Exceptions:

If Q2 =0 (i.e., Wnet = Q1, or efficiency=1.00), the heat engine produces work in a complete cycle by exchanging heat with only one reservoir, thus violating the Kelvin-Planck statement.

Also Read: Zeroth Law Of Thermodynamics

Clausius’s Statement

It is impossible to construct a device operating in a cycle that can transfer heat from a colder body to a warmer one without consuming any work. Also, energy will not flow spontaneously from a low-temperature object to a higher temperature object. It is important to note that we are referring to the net transfer of energy. Energy transfer can take place from a cold object to a hot object by transfer of energetic particles or electromagnetic radiation. However, the net transfer will occur from the hot object to the cold object in any spontaneous process. And some form of work is needed to transfer the net energy to the hot object.  In other words, unless the compressor is driven by an external source, the refrigerator won’t be able to operate. The heat pump and refrigerator work on Clausius’s statement.

Violation of Clausius’ statement

Both Clausius’s and Kelvin’s statements are equivalent i.e a device violating Clausius’s statement will also violate Kelvin’s statement and vice versa.

Kelvin's statements violating Clausius' statement

In addition to these statements, a French physicist named Nicolas Léonard Sadi Carnot also known as the “father of thermodynamics,” basically introduced the Second Law of Thermodynamics. However, as per his statement, he emphasized the use of caloric theory for the description of the law. Caloric (self repellent fluid) relates to heat and Carnot observed that some caloric was lost in the motion cycle.

Perpetual Motion Machine of the Second Kind (PMM2)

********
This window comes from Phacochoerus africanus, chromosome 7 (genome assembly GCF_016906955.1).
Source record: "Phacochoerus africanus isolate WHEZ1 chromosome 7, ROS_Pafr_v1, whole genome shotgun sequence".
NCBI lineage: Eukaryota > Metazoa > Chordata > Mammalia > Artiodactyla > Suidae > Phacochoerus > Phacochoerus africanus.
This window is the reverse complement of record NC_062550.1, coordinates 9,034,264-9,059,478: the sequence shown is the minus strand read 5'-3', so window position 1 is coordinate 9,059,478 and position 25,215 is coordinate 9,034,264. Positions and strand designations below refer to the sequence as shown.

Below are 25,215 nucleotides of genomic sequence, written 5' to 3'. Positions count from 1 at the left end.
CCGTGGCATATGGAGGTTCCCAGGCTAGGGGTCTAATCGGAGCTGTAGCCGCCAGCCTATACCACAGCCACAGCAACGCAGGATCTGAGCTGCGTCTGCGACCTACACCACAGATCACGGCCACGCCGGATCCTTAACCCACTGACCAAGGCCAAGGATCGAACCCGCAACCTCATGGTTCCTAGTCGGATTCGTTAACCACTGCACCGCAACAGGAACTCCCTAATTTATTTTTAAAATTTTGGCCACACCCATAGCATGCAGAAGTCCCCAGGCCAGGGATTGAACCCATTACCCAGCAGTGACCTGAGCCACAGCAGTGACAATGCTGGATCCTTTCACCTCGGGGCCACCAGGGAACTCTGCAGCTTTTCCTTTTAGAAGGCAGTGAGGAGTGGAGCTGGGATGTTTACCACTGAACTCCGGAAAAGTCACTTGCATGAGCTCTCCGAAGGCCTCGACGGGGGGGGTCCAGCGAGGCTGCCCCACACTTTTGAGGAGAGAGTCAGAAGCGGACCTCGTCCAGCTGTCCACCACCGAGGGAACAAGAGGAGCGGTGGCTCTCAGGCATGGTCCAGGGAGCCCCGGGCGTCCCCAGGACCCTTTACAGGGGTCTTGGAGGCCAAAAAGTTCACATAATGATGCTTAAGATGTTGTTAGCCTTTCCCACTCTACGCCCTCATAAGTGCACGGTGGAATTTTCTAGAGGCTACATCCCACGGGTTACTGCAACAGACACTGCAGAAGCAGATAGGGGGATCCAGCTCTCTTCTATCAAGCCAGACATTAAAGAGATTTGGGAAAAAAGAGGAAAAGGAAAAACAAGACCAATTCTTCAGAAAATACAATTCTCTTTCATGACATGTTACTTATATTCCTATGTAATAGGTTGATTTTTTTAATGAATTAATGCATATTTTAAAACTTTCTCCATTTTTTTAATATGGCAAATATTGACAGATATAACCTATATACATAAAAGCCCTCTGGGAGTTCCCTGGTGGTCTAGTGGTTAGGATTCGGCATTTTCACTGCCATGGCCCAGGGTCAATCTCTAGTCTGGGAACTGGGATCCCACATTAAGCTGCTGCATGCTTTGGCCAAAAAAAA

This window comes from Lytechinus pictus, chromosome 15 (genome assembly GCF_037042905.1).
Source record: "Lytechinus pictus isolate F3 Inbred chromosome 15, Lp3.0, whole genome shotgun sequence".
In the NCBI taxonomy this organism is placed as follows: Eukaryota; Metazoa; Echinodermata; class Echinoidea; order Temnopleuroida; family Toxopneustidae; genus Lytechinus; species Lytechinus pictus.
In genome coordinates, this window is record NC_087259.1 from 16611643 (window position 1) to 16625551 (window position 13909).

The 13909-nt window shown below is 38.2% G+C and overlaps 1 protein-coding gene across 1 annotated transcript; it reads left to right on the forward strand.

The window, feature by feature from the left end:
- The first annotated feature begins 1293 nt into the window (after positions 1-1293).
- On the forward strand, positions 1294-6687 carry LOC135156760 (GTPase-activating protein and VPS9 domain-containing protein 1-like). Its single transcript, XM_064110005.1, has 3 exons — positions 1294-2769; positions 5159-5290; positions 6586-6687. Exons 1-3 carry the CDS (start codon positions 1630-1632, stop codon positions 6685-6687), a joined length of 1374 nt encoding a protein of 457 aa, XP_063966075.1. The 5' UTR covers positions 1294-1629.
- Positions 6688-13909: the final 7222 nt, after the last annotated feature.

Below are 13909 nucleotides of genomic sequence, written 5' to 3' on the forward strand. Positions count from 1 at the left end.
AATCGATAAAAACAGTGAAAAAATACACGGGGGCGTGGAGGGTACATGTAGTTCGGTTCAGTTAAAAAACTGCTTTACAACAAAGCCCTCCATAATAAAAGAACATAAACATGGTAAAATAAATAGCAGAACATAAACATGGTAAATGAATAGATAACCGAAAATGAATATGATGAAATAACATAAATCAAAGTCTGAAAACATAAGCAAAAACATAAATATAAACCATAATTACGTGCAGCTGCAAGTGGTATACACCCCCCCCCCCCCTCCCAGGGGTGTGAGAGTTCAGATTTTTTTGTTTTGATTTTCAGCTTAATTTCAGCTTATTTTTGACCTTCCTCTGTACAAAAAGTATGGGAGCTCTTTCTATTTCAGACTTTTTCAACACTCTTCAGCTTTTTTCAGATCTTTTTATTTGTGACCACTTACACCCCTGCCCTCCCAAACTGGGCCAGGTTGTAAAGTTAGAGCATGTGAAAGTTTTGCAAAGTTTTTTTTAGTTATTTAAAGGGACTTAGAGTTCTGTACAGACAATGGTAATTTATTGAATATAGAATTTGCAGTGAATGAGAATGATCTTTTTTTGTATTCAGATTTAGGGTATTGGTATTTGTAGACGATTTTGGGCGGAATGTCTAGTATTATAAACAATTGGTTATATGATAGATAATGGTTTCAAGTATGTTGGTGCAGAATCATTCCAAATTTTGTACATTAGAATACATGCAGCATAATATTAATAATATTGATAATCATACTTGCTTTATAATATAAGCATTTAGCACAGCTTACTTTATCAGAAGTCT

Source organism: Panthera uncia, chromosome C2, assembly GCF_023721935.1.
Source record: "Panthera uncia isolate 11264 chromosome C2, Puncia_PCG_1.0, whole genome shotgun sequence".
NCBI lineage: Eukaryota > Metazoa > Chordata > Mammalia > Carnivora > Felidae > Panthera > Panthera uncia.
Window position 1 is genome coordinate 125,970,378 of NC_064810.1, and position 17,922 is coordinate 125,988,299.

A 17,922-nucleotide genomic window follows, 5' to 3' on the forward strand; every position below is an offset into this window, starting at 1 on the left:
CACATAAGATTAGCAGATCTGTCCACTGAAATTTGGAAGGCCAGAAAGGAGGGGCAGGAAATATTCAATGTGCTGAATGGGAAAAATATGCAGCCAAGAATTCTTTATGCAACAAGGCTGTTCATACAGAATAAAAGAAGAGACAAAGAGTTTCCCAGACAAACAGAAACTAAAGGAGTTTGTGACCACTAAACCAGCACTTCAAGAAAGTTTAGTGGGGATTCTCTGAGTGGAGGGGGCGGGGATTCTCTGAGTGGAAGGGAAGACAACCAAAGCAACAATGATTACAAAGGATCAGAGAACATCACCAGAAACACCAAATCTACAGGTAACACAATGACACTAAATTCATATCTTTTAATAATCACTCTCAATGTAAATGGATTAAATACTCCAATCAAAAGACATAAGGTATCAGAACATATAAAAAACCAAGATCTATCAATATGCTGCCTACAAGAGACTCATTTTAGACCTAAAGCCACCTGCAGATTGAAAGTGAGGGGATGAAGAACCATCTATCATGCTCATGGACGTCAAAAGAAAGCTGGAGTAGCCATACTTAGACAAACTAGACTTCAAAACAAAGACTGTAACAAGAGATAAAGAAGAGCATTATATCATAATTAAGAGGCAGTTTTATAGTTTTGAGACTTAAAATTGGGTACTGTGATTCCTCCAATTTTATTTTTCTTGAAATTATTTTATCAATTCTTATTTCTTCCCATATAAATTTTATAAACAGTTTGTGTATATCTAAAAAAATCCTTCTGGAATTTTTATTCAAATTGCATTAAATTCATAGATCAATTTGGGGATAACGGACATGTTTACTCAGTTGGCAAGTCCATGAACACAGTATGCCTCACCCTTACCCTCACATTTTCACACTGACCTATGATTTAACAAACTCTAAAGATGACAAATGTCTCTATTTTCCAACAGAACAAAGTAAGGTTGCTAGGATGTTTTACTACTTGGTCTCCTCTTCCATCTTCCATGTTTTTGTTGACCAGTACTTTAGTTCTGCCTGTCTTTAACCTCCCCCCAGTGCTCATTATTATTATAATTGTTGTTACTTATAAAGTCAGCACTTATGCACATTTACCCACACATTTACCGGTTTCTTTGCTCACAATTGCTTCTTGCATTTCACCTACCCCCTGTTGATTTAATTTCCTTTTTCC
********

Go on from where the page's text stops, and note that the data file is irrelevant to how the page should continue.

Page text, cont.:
The device that produces work while interacting with a single heat reservoir is known as a perpetual motion machine of the second kind (PMM2). Also, a device that violates the second law of thermodynamics is a perpetual motion machine of the second kind.

Perpetual Motion Machine of the Second Kind (PMM2)

Thus, a heat engine has to interact with at least two thermal reservoirs at different temperatures to produce work in a cycle. So long as there is a difference in temperature, motive power (i.e., work) can be produced. If the bodies with which the heat engine exchanges are of finite heat capacities, work will be produced by the heat engine until the temperature of the two bodies is equalised.

Heat Engine Producing Net Work

Solved Examples of Second Law Of Thermodynamics

1. A heat pump uses 300 J of work to remove 400 J of heat from the low-temperature reservoir. How much heat is delivered to a higher temperature reservoir?

Solution:

W = 300 J

Q= 400 J

QH = WQC

QH = 300 J + 400 J

QH = 700 J

Heat delivered to the higher temperature reservoir is 700 J.

2. A reversible heat engine receives 4000 KJ of heat from a constant temperature source at 600 K. If the surrounding is at 300K then determine (a) the availability of heat energy (b) unavailable heat.

Solution:

Q1 = 4000 KJ

T1 = 600K

T0 = 300 K

Changeinentropy(ΔS)=dQTChange in entropy\left ( \Delta S \right ) = \int \frac{dQ}{T} ΔS=Q1(T1+T0)\Delta S = \frac{Q_{1}}{\left ( T_{1}+T_{0} \right )}

Change in entropy = 4.44 KJ/K

The availability of heat energy,

A = Q1 – T0(ΔS)

A = 4000 – 300(4.44)

A = 2,668 KJ.

Unavailable heat (U.A) = T0 (ΔS)

(U.A) = 300 (4.44)

(U.A) = 1332 KJ.

(a) the availability of heat energy (A) = 2668 KJ

(b)Unavailable heat (U.A) = 1332 KJ